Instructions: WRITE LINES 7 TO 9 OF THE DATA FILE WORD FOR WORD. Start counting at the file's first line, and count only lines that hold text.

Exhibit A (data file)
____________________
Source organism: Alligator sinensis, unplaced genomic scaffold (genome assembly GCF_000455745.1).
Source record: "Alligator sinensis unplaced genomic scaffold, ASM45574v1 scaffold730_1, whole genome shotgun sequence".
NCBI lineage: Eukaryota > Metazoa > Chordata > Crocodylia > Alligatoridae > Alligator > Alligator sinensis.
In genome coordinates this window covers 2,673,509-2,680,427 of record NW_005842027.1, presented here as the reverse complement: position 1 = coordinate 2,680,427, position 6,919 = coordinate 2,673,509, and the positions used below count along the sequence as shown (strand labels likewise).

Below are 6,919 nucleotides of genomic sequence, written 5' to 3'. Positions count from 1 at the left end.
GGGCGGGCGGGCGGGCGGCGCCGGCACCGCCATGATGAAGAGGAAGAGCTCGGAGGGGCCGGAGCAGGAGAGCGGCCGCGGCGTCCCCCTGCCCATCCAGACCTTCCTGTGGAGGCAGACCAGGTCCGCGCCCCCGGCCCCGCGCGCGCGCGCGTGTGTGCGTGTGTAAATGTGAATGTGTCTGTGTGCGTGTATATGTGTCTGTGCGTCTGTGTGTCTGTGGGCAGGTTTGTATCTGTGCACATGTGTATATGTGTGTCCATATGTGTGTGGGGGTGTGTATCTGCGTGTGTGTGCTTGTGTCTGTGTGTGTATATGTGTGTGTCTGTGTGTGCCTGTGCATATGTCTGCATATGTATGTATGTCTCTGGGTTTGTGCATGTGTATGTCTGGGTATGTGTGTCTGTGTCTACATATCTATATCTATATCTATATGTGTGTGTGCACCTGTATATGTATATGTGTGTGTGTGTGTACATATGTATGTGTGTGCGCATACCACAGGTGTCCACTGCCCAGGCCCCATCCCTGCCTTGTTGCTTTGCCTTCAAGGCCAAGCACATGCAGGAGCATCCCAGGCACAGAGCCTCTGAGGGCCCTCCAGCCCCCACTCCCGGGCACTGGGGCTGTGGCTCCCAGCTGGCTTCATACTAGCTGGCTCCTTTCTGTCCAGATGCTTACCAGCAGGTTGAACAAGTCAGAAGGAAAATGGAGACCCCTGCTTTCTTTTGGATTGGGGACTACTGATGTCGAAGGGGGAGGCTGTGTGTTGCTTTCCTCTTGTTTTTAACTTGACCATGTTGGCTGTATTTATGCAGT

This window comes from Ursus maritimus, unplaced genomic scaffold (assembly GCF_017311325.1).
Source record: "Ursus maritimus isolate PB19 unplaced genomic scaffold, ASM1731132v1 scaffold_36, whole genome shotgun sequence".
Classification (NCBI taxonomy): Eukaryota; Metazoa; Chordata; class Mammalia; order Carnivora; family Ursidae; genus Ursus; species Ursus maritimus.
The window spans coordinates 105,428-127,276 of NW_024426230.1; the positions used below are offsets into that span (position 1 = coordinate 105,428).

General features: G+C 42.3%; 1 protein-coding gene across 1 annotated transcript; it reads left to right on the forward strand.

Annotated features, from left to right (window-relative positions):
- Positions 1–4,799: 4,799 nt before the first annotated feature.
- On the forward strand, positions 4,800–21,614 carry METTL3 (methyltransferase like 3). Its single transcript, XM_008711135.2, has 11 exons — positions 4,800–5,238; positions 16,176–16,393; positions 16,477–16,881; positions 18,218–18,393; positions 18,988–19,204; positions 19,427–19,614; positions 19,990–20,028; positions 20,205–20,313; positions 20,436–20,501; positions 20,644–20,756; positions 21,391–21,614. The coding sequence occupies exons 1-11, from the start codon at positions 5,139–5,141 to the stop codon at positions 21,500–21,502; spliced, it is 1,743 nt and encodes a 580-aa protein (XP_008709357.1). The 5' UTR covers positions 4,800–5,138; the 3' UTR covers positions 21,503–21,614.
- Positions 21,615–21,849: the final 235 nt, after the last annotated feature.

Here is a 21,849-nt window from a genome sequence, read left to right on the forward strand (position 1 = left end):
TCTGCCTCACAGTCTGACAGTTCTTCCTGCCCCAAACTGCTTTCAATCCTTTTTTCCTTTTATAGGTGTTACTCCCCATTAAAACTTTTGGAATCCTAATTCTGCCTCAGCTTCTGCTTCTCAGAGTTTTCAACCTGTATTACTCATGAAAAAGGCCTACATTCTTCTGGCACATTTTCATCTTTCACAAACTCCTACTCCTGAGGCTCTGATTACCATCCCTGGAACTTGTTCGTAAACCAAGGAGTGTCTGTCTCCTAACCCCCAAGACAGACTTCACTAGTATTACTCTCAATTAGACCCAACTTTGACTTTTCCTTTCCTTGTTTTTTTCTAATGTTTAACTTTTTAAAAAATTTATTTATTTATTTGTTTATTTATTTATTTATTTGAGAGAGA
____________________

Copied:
This window comes from Ursus maritimus, unplaced genomic scaffold (assembly GCF_017311325.1).
Source record: "Ursus maritimus isolate PB19 unplaced genomic scaffold, ASM1731132v1 scaffold_36, whole genome shotgun sequence".
Classification (NCBI taxonomy): Eukaryota; Metazoa; Chordata; class Mammalia; order Carnivora; family Ursidae; genus Ursus; species Ursus maritimus.